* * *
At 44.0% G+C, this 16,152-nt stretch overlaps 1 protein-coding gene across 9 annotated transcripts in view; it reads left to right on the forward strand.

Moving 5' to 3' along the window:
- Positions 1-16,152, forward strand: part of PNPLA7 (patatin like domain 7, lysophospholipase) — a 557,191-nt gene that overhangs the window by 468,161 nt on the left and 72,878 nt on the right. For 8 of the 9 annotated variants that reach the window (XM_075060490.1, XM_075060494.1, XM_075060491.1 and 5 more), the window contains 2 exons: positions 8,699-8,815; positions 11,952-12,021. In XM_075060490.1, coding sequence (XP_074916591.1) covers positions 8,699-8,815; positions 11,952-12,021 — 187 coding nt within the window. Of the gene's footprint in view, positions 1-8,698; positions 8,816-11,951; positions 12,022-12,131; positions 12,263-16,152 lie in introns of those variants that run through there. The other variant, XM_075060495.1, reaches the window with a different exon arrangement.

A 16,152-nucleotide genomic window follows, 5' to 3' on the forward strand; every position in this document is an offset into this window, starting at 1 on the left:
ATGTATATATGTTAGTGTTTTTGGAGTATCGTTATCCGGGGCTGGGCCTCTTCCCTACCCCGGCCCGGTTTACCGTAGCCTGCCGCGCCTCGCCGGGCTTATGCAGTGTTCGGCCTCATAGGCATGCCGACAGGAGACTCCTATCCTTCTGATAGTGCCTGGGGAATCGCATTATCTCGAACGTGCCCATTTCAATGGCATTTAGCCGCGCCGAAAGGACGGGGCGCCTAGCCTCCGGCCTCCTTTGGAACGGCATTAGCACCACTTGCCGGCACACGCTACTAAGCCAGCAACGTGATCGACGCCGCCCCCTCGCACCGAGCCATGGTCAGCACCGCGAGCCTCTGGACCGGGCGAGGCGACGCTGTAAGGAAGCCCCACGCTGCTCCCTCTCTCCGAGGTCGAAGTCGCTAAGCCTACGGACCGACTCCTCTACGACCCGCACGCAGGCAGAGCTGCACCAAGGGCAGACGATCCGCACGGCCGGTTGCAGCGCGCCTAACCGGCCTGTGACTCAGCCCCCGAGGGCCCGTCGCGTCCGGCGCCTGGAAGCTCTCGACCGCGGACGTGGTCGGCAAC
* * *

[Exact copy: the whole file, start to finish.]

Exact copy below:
At 44.0% G+C, this 16,152-nt stretch overlaps 1 protein-coding gene across 9 annotated transcripts in view; it reads left to right on the forward strand.

Moving 5' to 3' along the window:
- Positions 1-16,152, forward strand: part of PNPLA7 (patatin like domain 7, lysophospholipase) — a 557,191-nt gene that overhangs the window by 468,161 nt on the left and 72,878 nt on the right. For 8 of the 9 annotated variants that reach the window (XM_075060490.1, XM_075060494.1, XM_075060491.1 and 5 more), the window contains 2 exons: positions 8,699-8,815; positions 11,952-12,021. In XM_075060490.1, coding sequence (XP_074916591.1) covers positions 8,699-8,815; positions 11,952-12,021 — 187 coding nt within the window. Of the gene's footprint in view, positions 1-8,698; positions 8,816-11,951; positions 12,022-12,131; positions 12,263-16,152 lie in introns of those variants that run through there. The other variant, XM_075060495.1, reaches the window with a different exon arrangement.

A 16,152-nucleotide genomic window follows, 5' to 3' on the forward strand; every position in this document is an offset into this window, starting at 1 on the left:
ATGTATATATGTTAGTGTTTTTGGAGTATCGTTATCCGGGGCTGGGCCTCTTCCCTACCCCGGCCCGGTTTACCGTAGCCTGCCGCGCCTCGCCGGGCTTATGCAGTGTTCGGCCTCATAGGCATGCCGACAGGAGACTCCTATCCTTCTGATAGTGCCTGGGGAATCGCATTATCTCGAACGTGCCCATTTCAATGGCATTTAGCCGCGCCGAAAGGACGGGGCGCCTAGCCTCCGGCCTCCTTTGGAACGGCATTAGCACCACTTGCCGGCACACGCTACTAAGCCAGCAACGTGATCGACGCCGCCCCCTCGCACCGAGCCATGGTCAGCACCGCGAGCCTCTGGACCGGGCGAGGCGACGCTGTAAGGAAGCCCCACGCTGCTCCCTCTCTCCGAGGTCGAAGTCGCTAAGCCTACGGACCGACTCCTCTACGACCCGCACGCAGGCAGAGCTGCACCAAGGGCAGACGATCCGCACGGCCGGTTGCAGCGCGCCTAACCGGCCTGTGACTCAGCCCCCGAGGGCCCGTCGCGTCCGGCGCCTGGAAGCTCTCGACCGCGGACGTGGTCGGCAAC